Amazulu – Excitable – I wasn’t, so FF

    Dire Straits – Money for Nothing – The neon Knopfler image from this video appeared on the later compilation cover ‘Money for Nothing’ appropriately. I’d forgotten the sexy bits from this video but not the excitement of being at the Wembley shows. Little did we know that Knopfler would call a halt to Straits a few years later after the ‘On Every Street’ tour, but they were great entertainment whilst they lasted. In the States, this song stayed at no1 for three weeks. “I want my MTV” was sung by Sting to the tune of his ‘Don’t stand so close to me’, hence the record company insisted on Sting’s co-credit.

    Princess – Say I’m your no1 – FF

    Breakers – Only Phil Collins is of note, but they don’t do this end of show encore anthem justice here by just repeating the “I don’t know” section and then cutting before the chorus bursts in.

    Go West – Goodbye Girl – Their gut instinct not to release this as a single was spot on.

    Madonna – Into the Groove – Propelled Madonna into the big league…

    …Madonna – Holiday playout – How often as a playout been the same artist as the no1? Goodness know why this charted again as surely many people would have bought it the year before, but it gave Madge two in the top10 again. It was the same B Side as well but a different picture sleeve. Shame the camera focused so much on the showcase dancing couple and then bizarrely filmed the floor for a while.

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    1. Actually Sting was making better records with other people at this point in time. My favourite track off Phil Collins' 'No Jacket Required' album was 'Long long way to go' which Phil and Sting dueted on and performed at Live Aid. Amazingly it never got a single release.

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    2. I think Madonna was big from Like a Virgin onwards.

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    3. Yes indeed sct, that extended playout with Madonna following her own video at No.1, was probably much more than was originally broadcast in 1985, as I counted about three minutes of the playout including the camera focusing on the floor for a while, but still, wasn't it great for Madonna to be played back to back with two songs at the end of the show? Enjoy it while it lasts madam, you're on the crest of a wave at the moment.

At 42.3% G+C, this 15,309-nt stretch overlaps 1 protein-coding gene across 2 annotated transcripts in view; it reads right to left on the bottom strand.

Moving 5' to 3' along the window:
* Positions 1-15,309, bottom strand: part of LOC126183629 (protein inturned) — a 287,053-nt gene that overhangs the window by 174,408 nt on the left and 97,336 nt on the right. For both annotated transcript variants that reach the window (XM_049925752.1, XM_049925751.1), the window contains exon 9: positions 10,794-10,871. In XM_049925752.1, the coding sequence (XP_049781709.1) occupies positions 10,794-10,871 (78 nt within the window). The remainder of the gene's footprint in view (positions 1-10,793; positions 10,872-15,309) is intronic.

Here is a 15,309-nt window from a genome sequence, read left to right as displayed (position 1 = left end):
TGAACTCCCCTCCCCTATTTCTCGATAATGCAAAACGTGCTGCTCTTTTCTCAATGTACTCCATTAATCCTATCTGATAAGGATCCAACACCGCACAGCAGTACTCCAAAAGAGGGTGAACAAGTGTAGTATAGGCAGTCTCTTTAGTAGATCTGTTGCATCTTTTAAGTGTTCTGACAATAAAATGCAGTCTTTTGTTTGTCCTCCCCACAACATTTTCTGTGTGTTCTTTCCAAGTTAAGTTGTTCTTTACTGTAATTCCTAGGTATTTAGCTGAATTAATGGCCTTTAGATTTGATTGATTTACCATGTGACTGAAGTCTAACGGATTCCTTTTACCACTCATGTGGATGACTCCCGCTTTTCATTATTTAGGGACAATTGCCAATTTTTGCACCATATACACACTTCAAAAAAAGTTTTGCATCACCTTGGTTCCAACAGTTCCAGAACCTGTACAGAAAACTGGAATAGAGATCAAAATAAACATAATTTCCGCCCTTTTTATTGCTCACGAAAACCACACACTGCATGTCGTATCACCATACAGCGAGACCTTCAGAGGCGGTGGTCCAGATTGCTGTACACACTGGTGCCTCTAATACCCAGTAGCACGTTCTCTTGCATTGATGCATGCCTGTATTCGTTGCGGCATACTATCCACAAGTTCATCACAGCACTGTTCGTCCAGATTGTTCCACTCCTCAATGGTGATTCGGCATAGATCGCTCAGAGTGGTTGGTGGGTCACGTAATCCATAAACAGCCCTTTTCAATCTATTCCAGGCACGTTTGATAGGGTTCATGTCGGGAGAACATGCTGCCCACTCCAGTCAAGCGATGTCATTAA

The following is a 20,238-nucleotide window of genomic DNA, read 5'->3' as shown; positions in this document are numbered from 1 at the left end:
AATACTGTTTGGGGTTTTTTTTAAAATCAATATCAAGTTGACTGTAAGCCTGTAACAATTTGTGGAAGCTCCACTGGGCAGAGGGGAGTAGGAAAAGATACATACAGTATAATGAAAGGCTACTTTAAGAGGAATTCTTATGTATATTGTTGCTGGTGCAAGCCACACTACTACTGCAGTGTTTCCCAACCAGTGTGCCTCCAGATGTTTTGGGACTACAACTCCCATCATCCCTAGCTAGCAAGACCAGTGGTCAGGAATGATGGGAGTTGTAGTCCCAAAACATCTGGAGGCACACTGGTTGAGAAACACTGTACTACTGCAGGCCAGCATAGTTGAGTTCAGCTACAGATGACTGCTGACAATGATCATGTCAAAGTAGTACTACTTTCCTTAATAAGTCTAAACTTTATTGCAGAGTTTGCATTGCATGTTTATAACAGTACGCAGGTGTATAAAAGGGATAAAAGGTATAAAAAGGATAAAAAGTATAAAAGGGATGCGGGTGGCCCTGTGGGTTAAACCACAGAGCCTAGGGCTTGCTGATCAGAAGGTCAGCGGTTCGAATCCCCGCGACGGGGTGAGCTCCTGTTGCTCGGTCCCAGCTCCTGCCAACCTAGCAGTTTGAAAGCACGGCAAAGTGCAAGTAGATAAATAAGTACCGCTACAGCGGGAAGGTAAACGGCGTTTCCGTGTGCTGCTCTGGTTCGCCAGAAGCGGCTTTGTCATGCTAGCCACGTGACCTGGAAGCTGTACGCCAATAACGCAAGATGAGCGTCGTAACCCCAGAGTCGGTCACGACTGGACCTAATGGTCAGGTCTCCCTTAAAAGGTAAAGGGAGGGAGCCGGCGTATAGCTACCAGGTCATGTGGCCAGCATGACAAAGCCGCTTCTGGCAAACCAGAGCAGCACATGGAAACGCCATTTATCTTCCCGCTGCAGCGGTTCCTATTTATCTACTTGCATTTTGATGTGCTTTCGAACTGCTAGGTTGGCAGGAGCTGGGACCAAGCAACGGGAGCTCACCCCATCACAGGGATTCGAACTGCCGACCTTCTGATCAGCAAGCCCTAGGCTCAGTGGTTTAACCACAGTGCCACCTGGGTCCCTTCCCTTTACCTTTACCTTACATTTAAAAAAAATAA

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  7. On the Sounds of the 80s Red Button Special tonight it was a rock (or rawk) special, and it featured a video for a song we heard a couple of years ago, We're Not Gonna Take It by Twisted Sister. I'd recommend checking that out, because it's really funny! Even funnier than they intended, it's camper than Kenneth Williams.

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  8. Amazulu - Not their best song, but it's nice enough and a good choice for show opener.

    Dire Straits - Crap. There's an obvious edit after this and now I know why, I have to ask: why are BBC4 getting so scissors happy lately? Chopping the mic problem out makes no sense when Skinner and Bates refer back to it repeatedly in the rest of the show!

    Princess - Best thing on the show, an excellent SAW production and a great vocal. Shame she never did anything as good as this later.

    Breakers - A song that's spent 3 weeks in the bottom 5 places of the chart shouldn't count, nor should a Top 10 hit. Maze's most famous song is 'Joy And Pain' but it was Donna Allen who had the hit with that (if we get to 89 we'll presumably see it) The Phil Collins track is one of his better singles from this period.

    Go West - Seemingly competing with that Feargal Sharkey single as the dullest song in the chart.

    No need for double Madge at the end, especially given that 'Holiday' is vastly over-rated.

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    1. i can't say i'm overly keen on "money for nothing" myself, but should it dismissed as crap in the same way as something like "there's no one quite like grandma"? what i remember was that at the time it was seen as "proper" music by those who thought they were in a position to determine such things. and as such there was pressure on those who didn't share that opinion to at least respect it. but whatever one's feelings on it, i just wish i'd been the bassist in dire straits as surely that was the luckiest job in the music biz (a minimal ability required, with fantastic financial returns)

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  9. Shakey Shakerson1 April 2018 at 02:00

    Amazulu. I had always thought that these were born out of the ashes of The Belle Stars - seems I was wrong. I'm not a great lover of this kind of caribbean/soca music and this did little to shift that opinion.

    Time and over-playing has dulled Money For Nothing's appeal both as a song and a video so it gets the FFF ( fast forward finger).

    A very-obviously bra-less Princess with the fine 'Say Im Your Number One'. This doesn't get played much these days. I still like it. Such a pity we don't get to see/hear much more of her.

    Breakers. Maze - never heard this and it sounded less memorable than the brilliant Joy And Pain which I still have on 12 inch and which properly showcased Frankie's glorious tonsils.
    Phil Collins - one of his better songs, but wasn't one of those cities New York? UB40 doing their upmost to irritate the bejesus out of me. And managing it.

    Not much love for Goodbye Girl on here, but I like it. Peter Cox looks tres uncomfortable though.

    Apart from Billy Idol, the top ten is hideous.

    Madonna goes two-for-two to close the show. Just so you know, Holiday is far superior to Into The Groove.